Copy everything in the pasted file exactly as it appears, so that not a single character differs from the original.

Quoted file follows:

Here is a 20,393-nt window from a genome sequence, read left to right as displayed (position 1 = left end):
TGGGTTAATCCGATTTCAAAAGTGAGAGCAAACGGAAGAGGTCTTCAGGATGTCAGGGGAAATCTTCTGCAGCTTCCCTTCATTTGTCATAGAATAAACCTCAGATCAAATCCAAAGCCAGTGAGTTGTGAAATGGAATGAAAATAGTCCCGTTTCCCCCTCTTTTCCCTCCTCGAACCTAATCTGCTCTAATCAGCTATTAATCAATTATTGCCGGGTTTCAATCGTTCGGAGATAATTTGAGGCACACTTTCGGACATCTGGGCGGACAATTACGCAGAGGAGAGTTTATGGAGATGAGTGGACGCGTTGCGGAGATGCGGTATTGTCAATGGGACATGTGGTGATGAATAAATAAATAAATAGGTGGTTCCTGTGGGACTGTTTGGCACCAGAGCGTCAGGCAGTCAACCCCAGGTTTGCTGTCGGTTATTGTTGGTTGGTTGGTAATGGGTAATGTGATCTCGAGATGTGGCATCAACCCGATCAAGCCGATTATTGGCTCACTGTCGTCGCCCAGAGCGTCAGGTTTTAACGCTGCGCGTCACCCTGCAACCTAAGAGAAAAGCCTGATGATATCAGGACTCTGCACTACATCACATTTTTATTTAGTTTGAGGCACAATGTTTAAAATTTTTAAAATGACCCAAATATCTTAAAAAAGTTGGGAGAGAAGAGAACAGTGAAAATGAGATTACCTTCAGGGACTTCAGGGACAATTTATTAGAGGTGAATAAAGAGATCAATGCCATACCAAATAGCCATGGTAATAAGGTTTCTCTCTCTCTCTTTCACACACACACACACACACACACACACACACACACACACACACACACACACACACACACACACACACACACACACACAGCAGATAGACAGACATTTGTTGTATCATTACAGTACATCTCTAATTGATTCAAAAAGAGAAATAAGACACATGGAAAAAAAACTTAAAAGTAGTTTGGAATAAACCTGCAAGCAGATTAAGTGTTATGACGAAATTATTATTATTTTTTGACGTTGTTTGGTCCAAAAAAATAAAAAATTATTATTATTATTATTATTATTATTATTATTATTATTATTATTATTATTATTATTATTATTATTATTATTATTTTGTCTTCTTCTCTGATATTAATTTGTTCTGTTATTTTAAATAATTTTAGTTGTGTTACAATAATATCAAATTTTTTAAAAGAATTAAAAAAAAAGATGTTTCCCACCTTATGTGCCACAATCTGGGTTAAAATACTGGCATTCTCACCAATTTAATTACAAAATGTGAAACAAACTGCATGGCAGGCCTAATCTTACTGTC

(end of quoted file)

Here is a 20,393-nt window from a genome sequence, read left to right as displayed (position 1 = left end):
TGGGTTAATCCGATTTCAAAAGTGAGAGCAAACGGAAGAGGTCTTCAGGATGTCAGGGGAAATCTTCTGCAGCTTCCCTTCATTTGTCATAGAATAAACCTCAGATCAAATCCAAAGCCAGTGAGTTGTGAAATGGAATGAAAATAGTCCCGTTTCCCCCTCTTTTCCCTCCTCGAACCTAATCTGCTCTAATCAGCTATTAATCAATTATTGCCGGGTTTCAATCGTTCGGAGATAATTTGAGGCACACTTTCGGACATCTGGGCGGACAATTACGCAGAGGAGAGTTTATGGAGATGAGTGGACGCGTTGCGGAGATGCGGTATTGTCAATGGGACATGTGGTGATGAATAAATAAATAAATAGGTGGTTCCTGTGGGACTGTTTGGCACCAGAGCGTCAGGCAGTCAACCCCAGGTTTGCTGTCGGTTATTGTTGGTTGGTTGGTAATGGGTAATGTGATCTCGAGATGTGGCATCAACCCGATCAAGCCGATTATTGGCTCACTGTCGTCGCCCAGAGCGTCAGGTTTTAACGCTGCGCGTCACCCTGCAACCTAAGAGAAAAGCCTGATGATATCAGGACTCTGCACTACATCACATTTTTATTTAGTTTGAGGCACAATGTTTAAAATTTTTAAAATGACCCAAATATCTTAAAAAAGTTGGGAGAGAAGAGAACAGTGAAAATGAGATTACCTTCAGGGACTTCAGGGACAATTTATTAGAGGTGAATAAAGAGATCAATGCCATACCAAATAGCCATGGTAATAAGGTTTCTCTCTCTCTCTTTCACACACACACACACACACACACACACACACACACACACACACACACACACACACACACACACACACACACACACACAGCAGATAGACAGACATTTGTTGTATCATTACAGTACATCTCTAATTGATTCAAAAAGAGAAATAAGACACATGGAAAAAAAACTTAAAAGTAGTTTGGAATAAACCTGCAAGCAGATTAAGTGTTATGACGAAATTATTATTATTTTTTGACGTTGTTTGGTCCAAAAAAATAAAAAATTATTATTATTATTATTATTATTATTATTATTATTATTATTATTATTATTATTATTATTATTATTATTATTATTTTGTCTTCTTCTCTGATATTAATTTGTTCTGTTATTTTAAATAATTTTAGTTGTGTTACAATAATATCAAATTTTTTAAAAGAATTAAAAAAAAAGATGTTTCCCACCTTATGTGCCACAATCTGGGTTAAAATACTGGCATTCTCACCAATTTAATTACAAAATGTGAAACAAACTGCATGGCAGGCCTAATCTTACTGTC